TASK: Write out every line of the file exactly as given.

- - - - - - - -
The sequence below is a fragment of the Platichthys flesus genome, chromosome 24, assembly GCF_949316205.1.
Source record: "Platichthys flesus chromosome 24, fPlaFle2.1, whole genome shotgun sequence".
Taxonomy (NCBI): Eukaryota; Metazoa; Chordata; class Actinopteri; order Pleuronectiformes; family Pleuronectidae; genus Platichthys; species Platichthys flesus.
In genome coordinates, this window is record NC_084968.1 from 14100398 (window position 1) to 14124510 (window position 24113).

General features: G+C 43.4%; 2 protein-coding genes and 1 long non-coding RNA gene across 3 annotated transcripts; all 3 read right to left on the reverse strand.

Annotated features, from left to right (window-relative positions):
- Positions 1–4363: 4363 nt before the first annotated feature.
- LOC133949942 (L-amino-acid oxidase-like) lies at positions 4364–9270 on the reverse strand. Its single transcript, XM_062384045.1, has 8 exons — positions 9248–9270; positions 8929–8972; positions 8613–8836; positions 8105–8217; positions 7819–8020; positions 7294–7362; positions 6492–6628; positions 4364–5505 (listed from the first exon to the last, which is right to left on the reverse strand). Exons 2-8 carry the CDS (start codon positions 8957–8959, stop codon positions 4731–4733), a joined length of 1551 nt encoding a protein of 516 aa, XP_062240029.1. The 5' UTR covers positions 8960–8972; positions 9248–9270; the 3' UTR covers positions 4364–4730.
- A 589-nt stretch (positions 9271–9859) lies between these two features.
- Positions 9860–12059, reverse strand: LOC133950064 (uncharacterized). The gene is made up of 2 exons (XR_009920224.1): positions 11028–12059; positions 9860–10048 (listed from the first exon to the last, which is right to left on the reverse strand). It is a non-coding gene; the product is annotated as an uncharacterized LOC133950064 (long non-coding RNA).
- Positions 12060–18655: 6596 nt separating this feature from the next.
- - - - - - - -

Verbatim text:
The sequence below is a fragment of the Platichthys flesus genome, chromosome 24, assembly GCF_949316205.1.
Source record: "Platichthys flesus chromosome 24, fPlaFle2.1, whole genome shotgun sequence".
Taxonomy (NCBI): Eukaryota; Metazoa; Chordata; class Actinopteri; order Pleuronectiformes; family Pleuronectidae; genus Platichthys; species Platichthys flesus.
In genome coordinates, this window is record NC_084968.1 from 14100398 (window position 1) to 14124510 (window position 24113).

General features: G+C 43.4%; 2 protein-coding genes and 1 long non-coding RNA gene across 3 annotated transcripts; all 3 read right to left on the reverse strand.

Annotated features, from left to right (window-relative positions):
- Positions 1–4363: 4363 nt before the first annotated feature.
- LOC133949942 (L-amino-acid oxidase-like) lies at positions 4364–9270 on the reverse strand. Its single transcript, XM_062384045.1, has 8 exons — positions 9248–9270; positions 8929–8972; positions 8613–8836; positions 8105–8217; positions 7819–8020; positions 7294–7362; positions 6492–6628; positions 4364–5505 (listed from the first exon to the last, which is right to left on the reverse strand). Exons 2-8 carry the CDS (start codon positions 8957–8959, stop codon positions 4731–4733), a joined length of 1551 nt encoding a protein of 516 aa, XP_062240029.1. The 5' UTR covers positions 8960–8972; positions 9248–9270; the 3' UTR covers positions 4364–4730.
- A 589-nt stretch (positions 9271–9859) lies between these two features.
- Positions 9860–12059, reverse strand: LOC133950064 (uncharacterized). The gene is made up of 2 exons (XR_009920224.1): positions 11028–12059; positions 9860–10048 (listed from the first exon to the last, which is right to left on the reverse strand). It is a non-coding gene; the product is annotated as an uncharacterized LOC133950064 (long non-coding RNA).
- Positions 12060–18655: 6596 nt separating this feature from the next.